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RSA - Browser exploits getting more intense
- — 11 April, 2008 07:19
Threats against browsers are getting more sophisticated and branching out into such exotic areas as gaming, experts told attendees at RSA Conference 2008.
New attacks from games and virtual-world Web sites can deliver bot-like control of browsers to attackers, said Ed Skoudis, a security consultant with Intelguardians, speaking at RSA. All that's needed is for the infected image of an avatar to appear. "The character walks into view of the screen, and I take over the box," he said.
Compromised browsers can act as a stage to launch further hacking of computers, Skoudis said. An attack could shut off corrupted machines' keyboard and mouse control, making it more difficult to stop. Or a compromised browser could escalate a machine's network privileges, and even change time stamps in registries to mask the attacks from later forensic investigation, he said.
Browser attacks can be layered so an infected site might divert a browser to another site that barrages it with a broad spectrum of attacks, seeking vulnerabilities to take advantage of, said Rahit Dhamankar, head of security research for TippingPoint Technologies.
Such Web-based attacks can even be more effective than individuals banging away at machines, Dhamankar said. At a recent hacking contest, participants tried to compromise laptops running Vista, Mac and Ubuntu Linux operating systems for an entire day without success. The next day those same machines were allowed to browse the Internet and became infected by Web sites they visited, he said.
Phones with browsers are subject to similar hijacking, Dhamankar said, and he has seen vulnerabilities found in specific phones posted for sale on the Internet.
The vulnerabilities extend to applications that plug into or integrate with browsers, such as flash readers. "They become a large attack surface," said Michael Montecillo, an analyst with EMA attending the conference.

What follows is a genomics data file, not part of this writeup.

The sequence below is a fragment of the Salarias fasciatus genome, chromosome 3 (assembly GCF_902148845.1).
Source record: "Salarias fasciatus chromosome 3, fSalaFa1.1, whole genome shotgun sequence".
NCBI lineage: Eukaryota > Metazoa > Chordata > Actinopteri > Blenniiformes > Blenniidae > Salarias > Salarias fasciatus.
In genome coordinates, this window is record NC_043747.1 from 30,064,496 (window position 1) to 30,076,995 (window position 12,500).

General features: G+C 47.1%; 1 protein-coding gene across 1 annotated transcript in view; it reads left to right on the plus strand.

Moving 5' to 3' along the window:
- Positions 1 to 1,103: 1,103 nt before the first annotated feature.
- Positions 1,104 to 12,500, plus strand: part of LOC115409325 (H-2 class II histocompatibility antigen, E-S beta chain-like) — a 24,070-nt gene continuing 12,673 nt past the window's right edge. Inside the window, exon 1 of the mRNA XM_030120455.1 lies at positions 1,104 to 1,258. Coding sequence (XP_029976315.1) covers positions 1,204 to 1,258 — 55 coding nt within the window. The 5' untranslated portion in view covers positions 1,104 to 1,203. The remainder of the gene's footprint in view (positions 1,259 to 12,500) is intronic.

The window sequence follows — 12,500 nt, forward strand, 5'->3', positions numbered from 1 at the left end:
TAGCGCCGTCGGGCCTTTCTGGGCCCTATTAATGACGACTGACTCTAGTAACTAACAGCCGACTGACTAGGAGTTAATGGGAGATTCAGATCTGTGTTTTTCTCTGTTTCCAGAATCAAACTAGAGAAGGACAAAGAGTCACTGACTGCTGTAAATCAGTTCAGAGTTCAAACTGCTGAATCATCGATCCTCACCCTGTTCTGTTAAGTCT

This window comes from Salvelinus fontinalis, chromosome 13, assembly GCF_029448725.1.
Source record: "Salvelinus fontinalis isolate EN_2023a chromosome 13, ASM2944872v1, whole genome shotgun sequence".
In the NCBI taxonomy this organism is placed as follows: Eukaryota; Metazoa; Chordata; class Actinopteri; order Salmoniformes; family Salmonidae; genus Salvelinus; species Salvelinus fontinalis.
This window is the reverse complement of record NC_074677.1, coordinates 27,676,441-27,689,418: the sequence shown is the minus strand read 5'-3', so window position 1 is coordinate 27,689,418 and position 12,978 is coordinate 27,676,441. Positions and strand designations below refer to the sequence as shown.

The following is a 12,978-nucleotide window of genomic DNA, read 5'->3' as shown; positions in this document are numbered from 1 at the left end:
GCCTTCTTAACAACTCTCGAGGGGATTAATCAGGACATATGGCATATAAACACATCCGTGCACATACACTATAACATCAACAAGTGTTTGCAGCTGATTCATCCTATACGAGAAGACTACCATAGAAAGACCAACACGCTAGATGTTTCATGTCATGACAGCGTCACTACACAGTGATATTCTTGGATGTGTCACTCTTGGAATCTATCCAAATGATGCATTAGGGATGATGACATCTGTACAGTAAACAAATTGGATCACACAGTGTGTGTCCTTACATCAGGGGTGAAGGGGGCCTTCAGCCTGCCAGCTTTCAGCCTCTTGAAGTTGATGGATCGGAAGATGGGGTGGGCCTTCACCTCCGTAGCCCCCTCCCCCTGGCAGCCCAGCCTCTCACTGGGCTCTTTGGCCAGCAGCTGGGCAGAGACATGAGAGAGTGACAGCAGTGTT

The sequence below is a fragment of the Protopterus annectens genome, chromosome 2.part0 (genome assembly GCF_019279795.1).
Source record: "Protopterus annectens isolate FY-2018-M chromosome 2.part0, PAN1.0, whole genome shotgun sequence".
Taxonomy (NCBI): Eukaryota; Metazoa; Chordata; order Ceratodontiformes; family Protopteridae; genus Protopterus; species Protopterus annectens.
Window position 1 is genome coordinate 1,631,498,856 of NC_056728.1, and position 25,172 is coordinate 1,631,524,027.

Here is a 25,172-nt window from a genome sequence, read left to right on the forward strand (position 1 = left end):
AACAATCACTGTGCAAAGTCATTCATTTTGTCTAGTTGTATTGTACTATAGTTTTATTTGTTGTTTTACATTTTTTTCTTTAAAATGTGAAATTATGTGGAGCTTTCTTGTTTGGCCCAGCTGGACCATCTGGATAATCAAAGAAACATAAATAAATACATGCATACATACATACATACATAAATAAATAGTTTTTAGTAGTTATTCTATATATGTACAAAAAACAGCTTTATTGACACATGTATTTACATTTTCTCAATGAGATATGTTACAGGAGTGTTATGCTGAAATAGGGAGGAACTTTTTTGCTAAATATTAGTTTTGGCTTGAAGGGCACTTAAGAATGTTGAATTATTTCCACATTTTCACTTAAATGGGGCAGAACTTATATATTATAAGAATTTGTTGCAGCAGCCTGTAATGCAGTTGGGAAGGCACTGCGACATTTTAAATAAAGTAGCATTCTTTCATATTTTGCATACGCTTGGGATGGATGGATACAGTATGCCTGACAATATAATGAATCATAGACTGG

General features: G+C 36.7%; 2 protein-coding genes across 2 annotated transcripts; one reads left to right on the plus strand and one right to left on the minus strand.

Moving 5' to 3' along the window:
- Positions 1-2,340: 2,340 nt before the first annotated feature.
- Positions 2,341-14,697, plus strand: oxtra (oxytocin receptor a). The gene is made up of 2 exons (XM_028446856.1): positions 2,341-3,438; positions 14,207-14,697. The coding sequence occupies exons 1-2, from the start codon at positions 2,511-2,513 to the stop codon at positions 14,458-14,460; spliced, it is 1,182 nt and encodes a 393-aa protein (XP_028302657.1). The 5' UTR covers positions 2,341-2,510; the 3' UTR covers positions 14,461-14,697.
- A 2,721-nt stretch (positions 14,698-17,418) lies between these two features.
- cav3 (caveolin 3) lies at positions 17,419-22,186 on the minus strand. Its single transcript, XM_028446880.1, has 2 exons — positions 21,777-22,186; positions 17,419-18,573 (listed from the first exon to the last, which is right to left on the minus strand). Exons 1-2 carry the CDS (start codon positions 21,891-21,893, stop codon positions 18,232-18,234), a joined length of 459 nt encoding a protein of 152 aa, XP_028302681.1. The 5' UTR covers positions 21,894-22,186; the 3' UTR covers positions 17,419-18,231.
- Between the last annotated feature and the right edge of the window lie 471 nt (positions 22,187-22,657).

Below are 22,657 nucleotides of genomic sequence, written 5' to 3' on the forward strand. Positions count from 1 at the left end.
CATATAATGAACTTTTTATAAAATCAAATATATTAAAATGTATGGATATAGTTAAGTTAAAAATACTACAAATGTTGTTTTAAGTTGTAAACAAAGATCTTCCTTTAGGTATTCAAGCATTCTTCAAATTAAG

Attacks are carefully crafted, Montecillo said. For instance, a criminal seeking to take over the machines of wealthy people might hack the Web site of a well-heeled church in an affluent community so it downloads malware to vulnerable machines that connect with it. "Such a site exploit might go unnoticed for a long time," he said.
Web 2.0 applications that let site viewers upload content give attackers yet another means to distribute malware downloads, Montecillo said.
A download could contain an entire, Java-based IP stack supporting a VPN endpoint, a tool demonstrated by Dan Kaminsky, a penetration tester for IOActive, Skoudis said. That would give attackers unfettered access to other systems within corporate firewalls. Administrative machines that use browser interfaces to view such transactions on user machines then become at-risk. "Now that becomes a script on an administrative user's browser," which increases the potential damage to a business, he said.
Such downloads also could contain browser scripts that enable attackers to scan other systems on machines to find further vulnerabilities to exploit, Skoudis said. The implications can be dire, depending on the business infected. Web-based cash-management applications in banks, for instance, could be at risk if an attacker can execute actions on an administrator's browser, he said.
"There's not a really solid answer for this," Montecillo said. "Protecting the browser against exploits really isn't there yet."
Defenses for these attacks include using software libraries that notify users that sites are known to be dangerous, as well as keeping antivirus software updated to catch malware as it is downloaded, Montecillo said.